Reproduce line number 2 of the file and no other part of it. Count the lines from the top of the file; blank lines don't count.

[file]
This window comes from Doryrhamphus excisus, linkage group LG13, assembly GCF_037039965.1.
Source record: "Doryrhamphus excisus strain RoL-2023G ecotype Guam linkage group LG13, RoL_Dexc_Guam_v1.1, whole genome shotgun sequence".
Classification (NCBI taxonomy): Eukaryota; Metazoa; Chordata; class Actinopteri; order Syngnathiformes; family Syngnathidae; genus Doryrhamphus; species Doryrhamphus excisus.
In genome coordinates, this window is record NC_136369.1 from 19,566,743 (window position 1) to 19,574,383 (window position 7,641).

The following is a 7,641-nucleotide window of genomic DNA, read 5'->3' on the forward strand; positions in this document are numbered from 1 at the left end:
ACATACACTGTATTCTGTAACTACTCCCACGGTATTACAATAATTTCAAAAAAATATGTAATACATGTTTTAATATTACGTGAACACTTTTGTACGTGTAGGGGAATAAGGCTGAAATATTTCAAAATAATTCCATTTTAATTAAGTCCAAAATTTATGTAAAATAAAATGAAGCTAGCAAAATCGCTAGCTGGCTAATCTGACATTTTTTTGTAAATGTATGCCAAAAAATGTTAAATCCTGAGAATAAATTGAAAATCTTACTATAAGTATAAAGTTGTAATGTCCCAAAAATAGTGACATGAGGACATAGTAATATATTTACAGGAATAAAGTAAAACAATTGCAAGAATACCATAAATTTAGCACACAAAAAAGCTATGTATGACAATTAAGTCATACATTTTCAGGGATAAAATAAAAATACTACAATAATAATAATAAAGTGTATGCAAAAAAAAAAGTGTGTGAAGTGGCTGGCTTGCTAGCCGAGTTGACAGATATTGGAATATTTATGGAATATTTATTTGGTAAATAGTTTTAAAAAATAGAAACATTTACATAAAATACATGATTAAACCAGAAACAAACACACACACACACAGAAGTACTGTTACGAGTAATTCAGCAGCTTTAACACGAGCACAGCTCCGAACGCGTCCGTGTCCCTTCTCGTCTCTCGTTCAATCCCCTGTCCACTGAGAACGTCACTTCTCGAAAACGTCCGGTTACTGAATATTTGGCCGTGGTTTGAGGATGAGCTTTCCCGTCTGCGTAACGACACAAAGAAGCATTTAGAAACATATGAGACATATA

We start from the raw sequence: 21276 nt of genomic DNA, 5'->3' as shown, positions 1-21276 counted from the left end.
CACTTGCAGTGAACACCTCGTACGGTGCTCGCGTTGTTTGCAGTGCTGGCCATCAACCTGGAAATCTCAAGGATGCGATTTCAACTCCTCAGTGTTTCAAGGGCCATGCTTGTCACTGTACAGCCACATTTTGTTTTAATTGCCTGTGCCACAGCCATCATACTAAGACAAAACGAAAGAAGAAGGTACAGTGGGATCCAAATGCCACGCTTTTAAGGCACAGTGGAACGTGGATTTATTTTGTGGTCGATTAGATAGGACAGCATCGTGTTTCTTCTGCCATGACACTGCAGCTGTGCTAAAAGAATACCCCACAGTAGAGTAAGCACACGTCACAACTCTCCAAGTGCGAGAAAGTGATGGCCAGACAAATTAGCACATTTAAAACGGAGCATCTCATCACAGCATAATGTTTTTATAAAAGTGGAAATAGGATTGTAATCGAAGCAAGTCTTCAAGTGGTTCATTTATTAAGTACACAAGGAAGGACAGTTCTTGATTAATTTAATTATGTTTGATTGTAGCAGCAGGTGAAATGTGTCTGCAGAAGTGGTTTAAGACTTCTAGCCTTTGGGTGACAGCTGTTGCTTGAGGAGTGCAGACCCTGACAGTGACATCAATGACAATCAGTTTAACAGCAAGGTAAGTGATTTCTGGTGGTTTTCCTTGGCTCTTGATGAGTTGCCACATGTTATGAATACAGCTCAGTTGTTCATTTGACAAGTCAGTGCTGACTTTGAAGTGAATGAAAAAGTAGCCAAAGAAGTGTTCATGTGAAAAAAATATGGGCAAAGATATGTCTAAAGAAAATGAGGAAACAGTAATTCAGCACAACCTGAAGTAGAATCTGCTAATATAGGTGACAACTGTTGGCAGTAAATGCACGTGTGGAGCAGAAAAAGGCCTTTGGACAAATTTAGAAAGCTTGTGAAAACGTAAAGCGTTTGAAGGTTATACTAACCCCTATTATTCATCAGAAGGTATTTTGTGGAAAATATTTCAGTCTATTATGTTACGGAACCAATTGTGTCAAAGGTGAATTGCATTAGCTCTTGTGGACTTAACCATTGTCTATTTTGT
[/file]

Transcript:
Source record: "Doryrhamphus excisus strain RoL-2023G ecotype Guam linkage group LG13, RoL_Dexc_Guam_v1.1, whole genome shotgun sequence".